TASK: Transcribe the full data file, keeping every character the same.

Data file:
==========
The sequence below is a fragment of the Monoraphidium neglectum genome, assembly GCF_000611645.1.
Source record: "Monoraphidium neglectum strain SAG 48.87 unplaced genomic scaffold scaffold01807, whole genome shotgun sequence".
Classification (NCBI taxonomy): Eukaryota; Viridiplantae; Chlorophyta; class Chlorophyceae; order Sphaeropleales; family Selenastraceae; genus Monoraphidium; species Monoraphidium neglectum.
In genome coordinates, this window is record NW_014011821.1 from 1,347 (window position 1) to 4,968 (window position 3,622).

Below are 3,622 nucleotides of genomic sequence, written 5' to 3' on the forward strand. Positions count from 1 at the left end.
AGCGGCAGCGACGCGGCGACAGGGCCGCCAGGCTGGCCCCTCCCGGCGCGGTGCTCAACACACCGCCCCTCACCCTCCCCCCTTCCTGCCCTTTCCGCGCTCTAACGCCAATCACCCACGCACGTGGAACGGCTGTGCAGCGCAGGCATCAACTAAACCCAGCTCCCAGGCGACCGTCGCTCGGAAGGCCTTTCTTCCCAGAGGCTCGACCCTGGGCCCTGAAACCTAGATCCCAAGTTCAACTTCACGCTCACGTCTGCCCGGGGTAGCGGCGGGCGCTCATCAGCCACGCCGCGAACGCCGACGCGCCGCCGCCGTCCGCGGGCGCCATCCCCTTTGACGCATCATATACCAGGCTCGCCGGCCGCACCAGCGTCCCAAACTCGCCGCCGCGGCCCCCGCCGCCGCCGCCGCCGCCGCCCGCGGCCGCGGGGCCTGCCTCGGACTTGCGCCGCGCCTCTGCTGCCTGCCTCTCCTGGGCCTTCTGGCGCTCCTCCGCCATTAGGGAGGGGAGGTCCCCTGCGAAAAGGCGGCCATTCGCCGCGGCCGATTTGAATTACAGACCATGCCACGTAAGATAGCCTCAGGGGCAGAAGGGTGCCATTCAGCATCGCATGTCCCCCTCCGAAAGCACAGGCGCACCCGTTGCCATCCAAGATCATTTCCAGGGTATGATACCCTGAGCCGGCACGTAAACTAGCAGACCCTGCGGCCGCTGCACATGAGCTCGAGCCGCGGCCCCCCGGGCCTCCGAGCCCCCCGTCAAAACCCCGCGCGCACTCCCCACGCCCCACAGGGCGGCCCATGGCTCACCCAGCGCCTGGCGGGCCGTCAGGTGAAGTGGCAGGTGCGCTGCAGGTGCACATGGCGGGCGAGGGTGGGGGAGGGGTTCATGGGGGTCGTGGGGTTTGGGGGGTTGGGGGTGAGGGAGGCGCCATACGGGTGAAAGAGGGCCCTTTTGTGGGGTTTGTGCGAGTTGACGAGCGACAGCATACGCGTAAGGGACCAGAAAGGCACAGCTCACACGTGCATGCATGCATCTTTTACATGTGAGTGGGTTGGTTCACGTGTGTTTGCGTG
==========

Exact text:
The sequence below is a fragment of the Monoraphidium neglectum genome, assembly GCF_000611645.1.
Source record: "Monoraphidium neglectum strain SAG 48.87 unplaced genomic scaffold scaffold01807, whole genome shotgun sequence".
Classification (NCBI taxonomy): Eukaryota; Viridiplantae; Chlorophyta; class Chlorophyceae; order Sphaeropleales; family Selenastraceae; genus Monoraphidium; species Monoraphidium neglectum.
In genome coordinates, this window is record NW_014011821.1 from 1,347 (window position 1) to 4,968 (window position 3,622).

Below are 3,622 nucleotides of genomic sequence, written 5' to 3' on the forward strand. Positions count from 1 at the left end.
AGCGGCAGCGACGCGGCGACAGGGCCGCCAGGCTGGCCCCTCCCGGCGCGGTGCTCAACACACCGCCCCTCACCCTCCCCCCTTCCTGCCCTTTCCGCGCTCTAACGCCAATCACCCACGCACGTGGAACGGCTGTGCAGCGCAGGCATCAACTAAACCCAGCTCCCAGGCGACCGTCGCTCGGAAGGCCTTTCTTCCCAGAGGCTCGACCCTGGGCCCTGAAACCTAGATCCCAAGTTCAACTTCACGCTCACGTCTGCCCGGGGTAGCGGCGGGCGCTCATCAGCCACGCCGCGAACGCCGACGCGCCGCCGCCGTCCGCGGGCGCCATCCCCTTTGACGCATCATATACCAGGCTCGCCGGCCGCACCAGCGTCCCAAACTCGCCGCCGCGGCCCCCGCCGCCGCCGCCGCCGCCGCCCGCGGCCGCGGGGCCTGCCTCGGACTTGCGCCGCGCCTCTGCTGCCTGCCTCTCCTGGGCCTTCTGGCGCTCCTCCGCCATTAGGGAGGGGAGGTCCCCTGCGAAAAGGCGGCCATTCGCCGCGGCCGATTTGAATTACAGACCATGCCACGTAAGATAGCCTCAGGGGCAGAAGGGTGCCATTCAGCATCGCATGTCCCCCTCCGAAAGCACAGGCGCACCCGTTGCCATCCAAGATCATTTCCAGGGTATGATACCCTGAGCCGGCACGTAAACTAGCAGACCCTGCGGCCGCTGCACATGAGCTCGAGCCGCGGCCCCCCGGGCCTCCGAGCCCCCCGTCAAAACCCCGCGCGCACTCCCCACGCCCCACAGGGCGGCCCATGGCTCACCCAGCGCCTGGCGGGCCGTCAGGTGAAGTGGCAGGTGCGCTGCAGGTGCACATGGCGGGCGAGGGTGGGGGAGGGGTTCATGGGGGTCGTGGGGTTTGGGGGGTTGGGGGTGAGGGAGGCGCCATACGGGTGAAAGAGGGCCCTTTTGTGGGGTTTGTGCGAGTTGACGAGCGACAGCATACGCGTAAGGGACCAGAAAGGCACAGCTCACACGTGCATGCATGCATCTTTTACATGTGAGTGGGTTGGTTCACGTGTGTTTGCGTG